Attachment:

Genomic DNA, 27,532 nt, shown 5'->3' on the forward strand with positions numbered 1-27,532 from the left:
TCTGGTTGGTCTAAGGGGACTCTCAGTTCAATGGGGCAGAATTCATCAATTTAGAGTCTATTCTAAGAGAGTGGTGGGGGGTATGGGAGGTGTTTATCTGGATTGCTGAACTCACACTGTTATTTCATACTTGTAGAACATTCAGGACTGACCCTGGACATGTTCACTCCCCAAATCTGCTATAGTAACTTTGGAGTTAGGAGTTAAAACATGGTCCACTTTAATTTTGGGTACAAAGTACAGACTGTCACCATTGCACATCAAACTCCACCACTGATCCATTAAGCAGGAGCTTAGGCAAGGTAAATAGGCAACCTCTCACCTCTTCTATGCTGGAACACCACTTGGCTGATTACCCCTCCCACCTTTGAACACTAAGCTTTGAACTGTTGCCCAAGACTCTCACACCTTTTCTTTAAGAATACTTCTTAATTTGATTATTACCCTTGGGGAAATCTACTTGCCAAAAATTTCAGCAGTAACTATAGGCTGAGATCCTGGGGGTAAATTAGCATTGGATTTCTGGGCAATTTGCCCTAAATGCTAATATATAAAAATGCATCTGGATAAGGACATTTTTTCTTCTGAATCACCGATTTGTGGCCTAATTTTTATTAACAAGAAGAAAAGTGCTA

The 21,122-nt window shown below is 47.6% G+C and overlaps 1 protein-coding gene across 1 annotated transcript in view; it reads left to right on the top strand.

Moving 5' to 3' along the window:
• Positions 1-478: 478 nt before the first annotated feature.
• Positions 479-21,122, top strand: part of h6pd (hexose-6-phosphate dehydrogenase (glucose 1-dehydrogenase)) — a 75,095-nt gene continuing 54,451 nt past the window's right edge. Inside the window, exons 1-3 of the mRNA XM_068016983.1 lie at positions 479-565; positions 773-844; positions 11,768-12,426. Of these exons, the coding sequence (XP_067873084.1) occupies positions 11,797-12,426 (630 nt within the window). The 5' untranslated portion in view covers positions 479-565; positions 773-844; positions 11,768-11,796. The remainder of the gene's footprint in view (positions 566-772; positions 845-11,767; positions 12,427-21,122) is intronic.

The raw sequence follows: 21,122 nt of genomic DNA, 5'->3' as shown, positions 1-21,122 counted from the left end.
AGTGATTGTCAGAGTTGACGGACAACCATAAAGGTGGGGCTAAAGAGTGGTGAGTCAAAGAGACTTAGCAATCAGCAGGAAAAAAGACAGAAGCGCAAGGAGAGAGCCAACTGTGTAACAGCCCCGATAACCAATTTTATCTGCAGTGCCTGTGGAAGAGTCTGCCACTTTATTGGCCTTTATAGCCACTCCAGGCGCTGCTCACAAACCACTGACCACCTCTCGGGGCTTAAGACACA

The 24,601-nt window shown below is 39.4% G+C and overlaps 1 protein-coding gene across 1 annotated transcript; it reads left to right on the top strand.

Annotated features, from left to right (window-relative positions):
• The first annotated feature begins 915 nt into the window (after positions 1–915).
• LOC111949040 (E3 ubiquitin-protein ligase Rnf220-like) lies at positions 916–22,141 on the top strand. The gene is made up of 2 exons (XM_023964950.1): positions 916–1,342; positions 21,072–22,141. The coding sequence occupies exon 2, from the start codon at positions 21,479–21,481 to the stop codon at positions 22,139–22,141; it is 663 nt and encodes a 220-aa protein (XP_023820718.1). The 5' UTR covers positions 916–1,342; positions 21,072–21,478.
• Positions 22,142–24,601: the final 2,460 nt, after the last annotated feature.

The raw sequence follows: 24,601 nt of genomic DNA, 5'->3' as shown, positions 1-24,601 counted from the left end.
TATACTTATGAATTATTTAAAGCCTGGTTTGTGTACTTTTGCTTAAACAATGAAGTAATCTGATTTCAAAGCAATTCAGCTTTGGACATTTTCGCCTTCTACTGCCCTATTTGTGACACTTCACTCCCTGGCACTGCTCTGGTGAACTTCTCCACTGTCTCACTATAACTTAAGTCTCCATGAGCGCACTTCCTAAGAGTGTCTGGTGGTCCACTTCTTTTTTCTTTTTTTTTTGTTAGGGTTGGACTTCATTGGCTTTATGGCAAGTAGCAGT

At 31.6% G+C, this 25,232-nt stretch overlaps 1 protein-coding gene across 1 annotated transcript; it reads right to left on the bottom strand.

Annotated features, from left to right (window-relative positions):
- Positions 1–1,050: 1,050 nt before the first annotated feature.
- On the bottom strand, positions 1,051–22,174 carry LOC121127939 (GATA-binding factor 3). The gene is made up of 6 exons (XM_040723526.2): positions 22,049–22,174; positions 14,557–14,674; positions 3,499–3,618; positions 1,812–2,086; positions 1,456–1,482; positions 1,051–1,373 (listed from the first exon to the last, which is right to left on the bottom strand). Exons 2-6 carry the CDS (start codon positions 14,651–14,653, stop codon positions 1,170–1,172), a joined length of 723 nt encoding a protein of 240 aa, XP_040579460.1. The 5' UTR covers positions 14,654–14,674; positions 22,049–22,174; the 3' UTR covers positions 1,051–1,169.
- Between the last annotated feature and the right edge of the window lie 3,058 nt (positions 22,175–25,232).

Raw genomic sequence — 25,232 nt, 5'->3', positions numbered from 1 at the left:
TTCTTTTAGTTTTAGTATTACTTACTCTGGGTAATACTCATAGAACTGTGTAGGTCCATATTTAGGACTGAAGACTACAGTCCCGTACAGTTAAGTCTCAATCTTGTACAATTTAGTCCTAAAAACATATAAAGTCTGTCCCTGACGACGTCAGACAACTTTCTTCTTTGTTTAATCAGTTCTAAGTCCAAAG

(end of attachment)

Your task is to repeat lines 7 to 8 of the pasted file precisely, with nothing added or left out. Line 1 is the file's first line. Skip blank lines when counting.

The raw sequence follows: 21,122 nt of genomic DNA, 5'->3' as shown, positions 1-21,122 counted from the left end.
AGTGATTGTCAGAGTTGACGGACAACCATAAAGGTGGGGCTAAAGAGTGGTGAGTCAAAGAGACTTAGCAATCAGCAGGAAAAAAGACAGAAGCGCAAGGAGAGAGCCAACTGTGTAACAGCCCCGATAACCAATTTTATCTGCAGTGCCTGTGGAAGAGTCTGCCACTTTATTGGCCTTTATAGCCACTCCAGGCGCTGCTCACAAACCACTGACCACCTCTCGGGGCTTAAGACACA